Cur­rent­ly, the Heli­um Foun­da­tion, a non-prof­it orga­ni­za­tion with the mis­sion to be a stew­ard of ecosys­tem devel­op­ment, net­work gov­er­nance, and pub­lic edu­ca­tion, runs a free ver­sion of an LNS, called “Heli­um Con­sole”. Any­one can sign up for it and run up to 10 devices on it, pay­ing the “base rate” of data cred­it costs, which is $.00001/DC.

If you want­ed to run your own LNS, you’ll need to buy an OUI (think of it as a license to run an LNS) which cur­rent­ly costs $900, and you’ll need to host your LNS on servers. Yes, you could scrap togeth­er hard­ware and do this on the cheap. How­ev­er, for any seri­ous busi­ness use, servers in the cloud with a rea­son­able uptime guar­an­tee will cost at min­i­mum a few hun­dred dol­lars a month to run. If you were to hire an expert (like I’ve done) to run servers using the OUI you’ve bought, you can expect your costs to start around $1,800/month.

Stay­ing in busi­ness is straight­for­ward; if you can buy the thing for 1 and sell it for 2, you’re in busi­ness. Sim­ple in con­cept, busi­ness is decep­tive­ly tricky in prac­tice as you face not only the chal­lenge of find­ing and keep­ing cus­tomers but also the com­pet­i­tive nature of oth­ers try­ing to run their own busi­ness. If you enjoy that kind of chal­lenge it’s extreme­ly engag­ing, but you do want to make sure as much of the deck as pos­si­ble is stacked in your favor.

That includes mak­ing sure there is no rea­son­able com­pe­ti­tion that can under­cut your prices and sus­tain their operations.

Hav­ing a free option run with­out a prof­it motive sti­fles com­pe­ti­tion. For exam­ple, why would you use the MetSci Con­sole, which charges $.0001/DC, when you could use the HF Con­sole, which charges $.00001/DC?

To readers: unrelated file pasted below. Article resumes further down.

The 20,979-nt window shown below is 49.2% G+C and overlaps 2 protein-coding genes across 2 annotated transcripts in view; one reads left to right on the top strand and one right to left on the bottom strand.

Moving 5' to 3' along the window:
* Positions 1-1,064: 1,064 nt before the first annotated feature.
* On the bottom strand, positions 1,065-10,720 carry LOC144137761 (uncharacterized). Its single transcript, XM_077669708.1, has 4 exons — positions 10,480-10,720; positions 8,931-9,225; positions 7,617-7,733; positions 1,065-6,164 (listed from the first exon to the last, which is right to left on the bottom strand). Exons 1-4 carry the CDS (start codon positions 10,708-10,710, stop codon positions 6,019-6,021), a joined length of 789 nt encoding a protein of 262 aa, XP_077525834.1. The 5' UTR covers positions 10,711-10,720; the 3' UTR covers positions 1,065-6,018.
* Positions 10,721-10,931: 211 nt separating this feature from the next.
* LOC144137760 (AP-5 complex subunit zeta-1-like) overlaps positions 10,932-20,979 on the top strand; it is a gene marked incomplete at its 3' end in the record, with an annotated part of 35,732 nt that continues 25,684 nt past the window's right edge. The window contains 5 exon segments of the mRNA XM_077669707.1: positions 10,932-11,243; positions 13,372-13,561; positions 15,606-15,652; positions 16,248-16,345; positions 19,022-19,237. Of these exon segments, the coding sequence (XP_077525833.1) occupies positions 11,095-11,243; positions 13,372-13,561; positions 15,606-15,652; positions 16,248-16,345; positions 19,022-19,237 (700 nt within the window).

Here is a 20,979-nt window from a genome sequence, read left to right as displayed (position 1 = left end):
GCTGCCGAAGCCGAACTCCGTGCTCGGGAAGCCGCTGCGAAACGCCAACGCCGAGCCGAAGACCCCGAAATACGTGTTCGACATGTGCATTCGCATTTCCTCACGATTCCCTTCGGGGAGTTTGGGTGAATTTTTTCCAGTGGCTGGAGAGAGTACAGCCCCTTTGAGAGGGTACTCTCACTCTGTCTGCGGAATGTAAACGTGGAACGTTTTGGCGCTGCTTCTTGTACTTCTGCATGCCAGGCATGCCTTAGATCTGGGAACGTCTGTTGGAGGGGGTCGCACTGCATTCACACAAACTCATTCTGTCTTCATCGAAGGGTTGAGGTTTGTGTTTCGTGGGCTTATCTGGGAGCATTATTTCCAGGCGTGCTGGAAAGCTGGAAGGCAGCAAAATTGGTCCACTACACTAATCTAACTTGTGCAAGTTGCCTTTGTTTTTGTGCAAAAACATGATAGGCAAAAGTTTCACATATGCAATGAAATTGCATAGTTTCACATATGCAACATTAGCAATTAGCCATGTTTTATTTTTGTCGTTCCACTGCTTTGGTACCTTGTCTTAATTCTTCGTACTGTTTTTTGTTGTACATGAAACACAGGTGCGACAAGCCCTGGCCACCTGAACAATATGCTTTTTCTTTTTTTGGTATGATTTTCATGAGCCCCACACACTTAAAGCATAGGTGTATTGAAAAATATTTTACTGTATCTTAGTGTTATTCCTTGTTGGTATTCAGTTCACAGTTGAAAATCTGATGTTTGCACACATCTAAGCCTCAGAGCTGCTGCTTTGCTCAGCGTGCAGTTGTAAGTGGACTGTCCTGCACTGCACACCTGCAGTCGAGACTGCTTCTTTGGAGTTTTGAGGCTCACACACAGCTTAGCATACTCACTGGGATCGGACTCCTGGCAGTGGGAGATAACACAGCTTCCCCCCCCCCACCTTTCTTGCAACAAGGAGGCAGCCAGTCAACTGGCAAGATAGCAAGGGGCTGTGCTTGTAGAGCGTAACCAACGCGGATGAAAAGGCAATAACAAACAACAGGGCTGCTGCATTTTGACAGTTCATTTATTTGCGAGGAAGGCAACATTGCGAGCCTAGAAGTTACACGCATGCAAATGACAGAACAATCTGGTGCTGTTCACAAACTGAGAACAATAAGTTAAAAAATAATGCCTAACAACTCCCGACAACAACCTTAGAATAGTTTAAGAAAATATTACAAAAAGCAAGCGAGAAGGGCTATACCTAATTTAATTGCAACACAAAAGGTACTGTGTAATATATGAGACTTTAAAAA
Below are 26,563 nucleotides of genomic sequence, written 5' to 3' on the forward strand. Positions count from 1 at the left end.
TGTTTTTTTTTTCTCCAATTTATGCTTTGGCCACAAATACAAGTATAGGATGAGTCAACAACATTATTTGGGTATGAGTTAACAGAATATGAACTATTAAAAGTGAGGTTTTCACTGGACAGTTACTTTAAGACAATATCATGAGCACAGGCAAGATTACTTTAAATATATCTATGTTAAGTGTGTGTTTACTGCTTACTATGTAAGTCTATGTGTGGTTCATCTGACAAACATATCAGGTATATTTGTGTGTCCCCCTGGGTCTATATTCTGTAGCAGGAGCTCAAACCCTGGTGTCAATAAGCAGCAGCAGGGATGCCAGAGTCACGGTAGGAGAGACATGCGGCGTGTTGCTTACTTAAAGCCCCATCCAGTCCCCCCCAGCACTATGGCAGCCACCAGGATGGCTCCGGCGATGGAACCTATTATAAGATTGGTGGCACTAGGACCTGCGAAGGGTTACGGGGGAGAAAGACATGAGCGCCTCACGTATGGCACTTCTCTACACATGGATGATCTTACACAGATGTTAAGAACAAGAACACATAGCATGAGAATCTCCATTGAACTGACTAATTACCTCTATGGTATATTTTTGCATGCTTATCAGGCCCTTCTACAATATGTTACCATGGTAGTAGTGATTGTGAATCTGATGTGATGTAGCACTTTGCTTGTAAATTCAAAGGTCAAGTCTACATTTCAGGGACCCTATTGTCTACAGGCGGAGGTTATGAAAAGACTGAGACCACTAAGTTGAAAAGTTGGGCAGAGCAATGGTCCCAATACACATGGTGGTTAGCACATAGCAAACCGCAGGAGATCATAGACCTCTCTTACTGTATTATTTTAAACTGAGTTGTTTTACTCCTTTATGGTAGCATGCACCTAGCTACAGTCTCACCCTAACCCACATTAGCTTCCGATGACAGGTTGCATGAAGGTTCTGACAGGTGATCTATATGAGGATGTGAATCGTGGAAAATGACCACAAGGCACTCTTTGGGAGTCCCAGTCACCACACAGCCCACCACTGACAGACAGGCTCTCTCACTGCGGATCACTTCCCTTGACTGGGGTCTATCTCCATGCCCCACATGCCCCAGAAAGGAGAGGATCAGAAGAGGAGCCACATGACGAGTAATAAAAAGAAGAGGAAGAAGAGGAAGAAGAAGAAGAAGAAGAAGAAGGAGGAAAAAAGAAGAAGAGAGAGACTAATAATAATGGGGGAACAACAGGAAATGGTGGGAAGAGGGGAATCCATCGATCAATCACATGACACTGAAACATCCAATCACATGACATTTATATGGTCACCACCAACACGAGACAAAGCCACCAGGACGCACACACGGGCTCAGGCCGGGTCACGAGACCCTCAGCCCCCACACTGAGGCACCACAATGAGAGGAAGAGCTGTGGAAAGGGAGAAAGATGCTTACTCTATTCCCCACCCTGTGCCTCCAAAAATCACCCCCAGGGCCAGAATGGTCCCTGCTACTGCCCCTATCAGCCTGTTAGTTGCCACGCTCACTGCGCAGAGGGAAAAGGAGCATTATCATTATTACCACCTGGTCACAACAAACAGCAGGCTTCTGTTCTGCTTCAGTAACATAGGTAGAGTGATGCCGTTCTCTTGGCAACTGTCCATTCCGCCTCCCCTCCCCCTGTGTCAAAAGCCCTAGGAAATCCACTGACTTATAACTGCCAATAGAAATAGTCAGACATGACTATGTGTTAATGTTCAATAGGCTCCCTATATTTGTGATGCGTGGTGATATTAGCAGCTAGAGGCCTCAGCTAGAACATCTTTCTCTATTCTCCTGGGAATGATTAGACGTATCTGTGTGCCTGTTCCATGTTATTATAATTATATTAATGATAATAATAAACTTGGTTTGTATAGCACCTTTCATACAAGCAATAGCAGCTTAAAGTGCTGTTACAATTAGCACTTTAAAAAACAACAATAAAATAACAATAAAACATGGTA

Of course, there are oth­er sig­nif­i­cant advan­tages to using the MetSci Con­sole. On MetSci there is no prac­ti­cal lim­it on devices, we are con­stant­ly adding new decoders and sup­port, it inte­grates with the MetSci app, and while there’s cur­rent­ly no SLA, we have kept up with a 24 hour response time to all requests.

There is cur­rent­ly no busi­ness sup­port for the HF Con­sole and the Foun­da­tion has said that they will even­tu­al­ly sun­set this Con­sole, although with no date given. 

Still, this is about more than just one LNS, this is about devel­op­ing a decen­tral­ized sys­tem that sup­ports busi­ness­es try­ing to build on it. In a sys­tem where the cen­tral play­er does not have pres­sure to turn a prof­it and offers a free alter­na­tive, the incen­tives to build com­pe­ti­tion are arti­fi­cial­ly suppressed. 

Now, the argu­ment can be made that no one will think of build­ing a busi­ness on a mod­el that only allows 10 devices and has no sup­port, and that’s rea­son­ably fair, but the ques­tion is: Why offer it all? Why not just get out of the way of the busi­ness­es who are try­ing to build on the net­work, let them com­pete on a price/quality basis with­out unfair com­pe­ti­tion, and assume that will build a far health­i­er system?

With that in mind, I’ve pro­posed that the Heli­um Foun­da­tion shut down pub­lic access to their Con­sole instance along with all cur­rent accounts with 10 or less devices in order to open up the play­ing field for a healthy and spir­it­ed com­pe­ti­tion between ven­dors will­ing to invest long term in Helium. 

I could be wrong about this, and I’d love to hear how and why a bet­ter solu­tion exists, so feel free to drop com­ments below, or com­ment on the HIP if it gets accept­ed, or head over to the GK serv­er and join the dis­cus­sion there.